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Sometimes don’t you wish you could just erase or fix some annoying detail in a photo. Well, one way of doing this is by using the Clone Stamp tool found in graphics program Photofiltre.Original picture with dog on the grass 

Original picture with dog.

Dog is erased from picture

Dog has been replaced with grass using the Clone Stamp tool.


This is where the Clone Stamp tool is found on the sidebar of Photofiltre.

Toolbar showing clone stamp tool

The clone stamp tool can be used for:

  • Removing an object from a picture which has a consistent background.
  • Fixing blemishes or imperfections. For example, remove moles, wrinkles or freckles on a persons body or face… or correct damaged paintwork on a car etc.
  • Reproducing an object in a picture with some of the background.

Pictures with backgrounds that have a consistent pattern or texture are very easy to work with, such as those with grass, water or sky

Start with opening the picture

Start by opening the picture.

Before I did anything else I:

  • Changed the size to 800 x 600 to make it more manageable.
  • Adjusted gamma, brightness and contrast. I also took the liberty to sharpen the picture slightly as well  🙂

Selecting clone stamp tool and settings

Select clone stamp tool from the toolbar. In this example I used a Opacity of 70, unchecked the Fixed position and sample Radius of 25.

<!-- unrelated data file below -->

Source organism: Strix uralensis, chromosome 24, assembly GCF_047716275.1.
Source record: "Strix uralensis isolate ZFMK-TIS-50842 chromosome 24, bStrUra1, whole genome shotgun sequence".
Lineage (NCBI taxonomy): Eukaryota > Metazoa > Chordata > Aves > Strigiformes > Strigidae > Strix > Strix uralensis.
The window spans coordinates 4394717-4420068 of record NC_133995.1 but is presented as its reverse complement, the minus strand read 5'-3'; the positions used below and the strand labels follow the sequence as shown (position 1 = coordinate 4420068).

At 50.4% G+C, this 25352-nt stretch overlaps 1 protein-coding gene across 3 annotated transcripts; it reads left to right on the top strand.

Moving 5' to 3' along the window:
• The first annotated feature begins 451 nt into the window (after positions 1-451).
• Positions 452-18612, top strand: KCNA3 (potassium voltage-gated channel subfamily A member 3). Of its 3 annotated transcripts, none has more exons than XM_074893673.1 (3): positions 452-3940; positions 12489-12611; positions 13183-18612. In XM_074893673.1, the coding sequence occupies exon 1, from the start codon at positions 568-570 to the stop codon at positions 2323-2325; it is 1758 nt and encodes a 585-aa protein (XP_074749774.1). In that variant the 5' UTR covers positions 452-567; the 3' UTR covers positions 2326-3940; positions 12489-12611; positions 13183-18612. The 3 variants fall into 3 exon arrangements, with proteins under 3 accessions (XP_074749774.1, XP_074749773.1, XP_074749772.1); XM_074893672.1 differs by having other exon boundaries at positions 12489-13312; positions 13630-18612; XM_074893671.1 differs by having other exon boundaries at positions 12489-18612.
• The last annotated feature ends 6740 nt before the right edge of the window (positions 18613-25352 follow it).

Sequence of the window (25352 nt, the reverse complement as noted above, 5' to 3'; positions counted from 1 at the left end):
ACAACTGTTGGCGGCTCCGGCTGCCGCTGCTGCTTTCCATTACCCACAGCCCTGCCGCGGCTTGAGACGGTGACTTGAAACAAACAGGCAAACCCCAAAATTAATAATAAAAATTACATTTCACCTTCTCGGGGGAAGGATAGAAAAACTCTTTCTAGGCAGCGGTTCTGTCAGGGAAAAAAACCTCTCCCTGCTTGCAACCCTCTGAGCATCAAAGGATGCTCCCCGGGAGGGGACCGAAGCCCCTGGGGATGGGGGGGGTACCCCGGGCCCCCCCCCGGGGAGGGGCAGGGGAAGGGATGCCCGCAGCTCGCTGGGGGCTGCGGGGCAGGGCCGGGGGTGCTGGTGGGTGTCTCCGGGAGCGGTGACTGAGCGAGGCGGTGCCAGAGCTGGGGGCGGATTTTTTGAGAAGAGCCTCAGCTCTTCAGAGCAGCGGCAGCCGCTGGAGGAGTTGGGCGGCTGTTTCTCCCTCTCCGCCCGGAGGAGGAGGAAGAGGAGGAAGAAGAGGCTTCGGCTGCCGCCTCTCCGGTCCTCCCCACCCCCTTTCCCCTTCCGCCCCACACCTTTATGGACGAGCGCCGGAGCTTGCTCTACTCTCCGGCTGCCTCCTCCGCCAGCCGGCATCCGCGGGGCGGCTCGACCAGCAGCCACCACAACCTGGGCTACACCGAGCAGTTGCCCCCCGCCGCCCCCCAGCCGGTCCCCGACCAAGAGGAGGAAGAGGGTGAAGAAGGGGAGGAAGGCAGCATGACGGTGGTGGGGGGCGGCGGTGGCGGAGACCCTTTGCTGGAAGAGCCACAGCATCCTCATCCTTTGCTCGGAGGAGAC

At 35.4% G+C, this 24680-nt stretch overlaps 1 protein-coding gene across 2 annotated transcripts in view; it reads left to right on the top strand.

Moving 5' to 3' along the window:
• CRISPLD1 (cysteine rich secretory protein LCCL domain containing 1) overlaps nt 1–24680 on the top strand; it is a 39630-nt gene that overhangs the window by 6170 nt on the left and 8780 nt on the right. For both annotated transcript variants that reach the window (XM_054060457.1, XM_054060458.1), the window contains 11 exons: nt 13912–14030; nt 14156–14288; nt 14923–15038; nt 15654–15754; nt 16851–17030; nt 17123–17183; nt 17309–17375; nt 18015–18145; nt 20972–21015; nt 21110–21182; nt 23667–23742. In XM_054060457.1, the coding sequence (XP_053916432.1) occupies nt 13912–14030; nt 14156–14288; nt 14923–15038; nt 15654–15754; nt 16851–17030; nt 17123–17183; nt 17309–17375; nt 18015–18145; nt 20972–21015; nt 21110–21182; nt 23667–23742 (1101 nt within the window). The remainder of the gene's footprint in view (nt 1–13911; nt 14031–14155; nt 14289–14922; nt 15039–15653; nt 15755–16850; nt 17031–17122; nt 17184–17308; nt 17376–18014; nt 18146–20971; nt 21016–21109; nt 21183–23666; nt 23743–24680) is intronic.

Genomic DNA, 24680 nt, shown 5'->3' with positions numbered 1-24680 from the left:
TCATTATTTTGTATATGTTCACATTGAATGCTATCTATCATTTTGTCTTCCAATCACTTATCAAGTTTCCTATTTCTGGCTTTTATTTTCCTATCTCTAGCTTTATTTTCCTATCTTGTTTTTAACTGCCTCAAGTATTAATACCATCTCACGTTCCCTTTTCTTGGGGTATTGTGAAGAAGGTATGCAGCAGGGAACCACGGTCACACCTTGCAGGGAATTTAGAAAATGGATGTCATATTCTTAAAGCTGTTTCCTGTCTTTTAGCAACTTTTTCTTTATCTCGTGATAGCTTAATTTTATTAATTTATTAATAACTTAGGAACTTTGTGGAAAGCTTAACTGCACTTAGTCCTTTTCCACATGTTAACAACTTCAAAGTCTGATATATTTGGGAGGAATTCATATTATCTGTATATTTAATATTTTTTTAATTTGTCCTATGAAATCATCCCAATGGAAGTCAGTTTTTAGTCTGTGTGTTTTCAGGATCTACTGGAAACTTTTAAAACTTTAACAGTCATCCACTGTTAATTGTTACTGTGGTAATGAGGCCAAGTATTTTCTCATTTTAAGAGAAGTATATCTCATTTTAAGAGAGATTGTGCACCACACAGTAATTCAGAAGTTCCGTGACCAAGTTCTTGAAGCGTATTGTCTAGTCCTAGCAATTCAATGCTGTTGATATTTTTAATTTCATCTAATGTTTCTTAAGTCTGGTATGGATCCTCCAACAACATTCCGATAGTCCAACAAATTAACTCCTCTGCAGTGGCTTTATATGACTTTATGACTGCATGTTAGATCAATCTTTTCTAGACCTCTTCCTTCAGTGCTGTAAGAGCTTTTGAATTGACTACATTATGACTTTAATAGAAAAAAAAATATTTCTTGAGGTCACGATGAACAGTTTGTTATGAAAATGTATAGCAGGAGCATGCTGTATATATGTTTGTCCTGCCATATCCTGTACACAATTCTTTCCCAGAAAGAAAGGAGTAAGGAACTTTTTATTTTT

The larger the radius the bigger area you will cover, however for more detailed areas you will want to reduce the radius size.

You start by placing the stamp tool on the area you want to clone. In this example I placed the clone tool on a suitable patch of grass to the left of the dog. Next, press the Control key and then left click on the mouse to make a starting(or origin) point for the clone tool. (if you click without the control key, a pop up box will appear)

The crosshairs of the clone stamp tool

Next, use the cross-hair of the cursor to start brushing out parts of the original image. Notice how the second cross-hair mirrors the movement of the first cross-hair and the image is reproduced from under one cross-hair to other.

Removing the shadow

Having removed most of the dog, I started to remove the dogs’ shadow. You may wish to reposition the clone stamp origin a few times to make the background look more authentic due to lighting effects on the original photo and to avoid cloning too many repeating patterns. It depends on what types of photo your working on, sometimes you want bit of randomness such as the grass above, other times you may want a consistent pattern such as brick work.

Dog and shadow completely removed

Dog and shadow have now been completely removed.

Now, finally to do some detailed work….

Removing the dog leash from the hand

Next I enlarged the picture to 300% and selected a Radius of 2 for detailed work to remove the remainder of the dog leash between the fingers.

Dog is erased from picture

Done. Dog gone! 😉

Notes:

  • Positioning of the starting point or origin takes some practice. You need to experiment a bit first to get this right, and often you need to change origin points a few times.
  • Checking the Fixed position box, keeps the Clone Stamp area in a fixed position. This may be useful sometimes when you want the sampled area to be fixed rather than mirroring the movement of the second cross-hair. Generally go for a larger Radius in this mode and use short clicks rather moving the cursor around.

A few more examples:

Jetski ready to go

Jetski ready to go!

Jetski has gone missing!

Ooiii! Where is my Jetski!!!???

Three men playing golf

Three men playing golf.

Two men playing golf

Only two men now. Three is a crowd. 😉

Photofiltre is free to download and use without any catches or advertising. This is one of the best free graphics program available for Windows and many people are using it. Download page here (1.6Mb)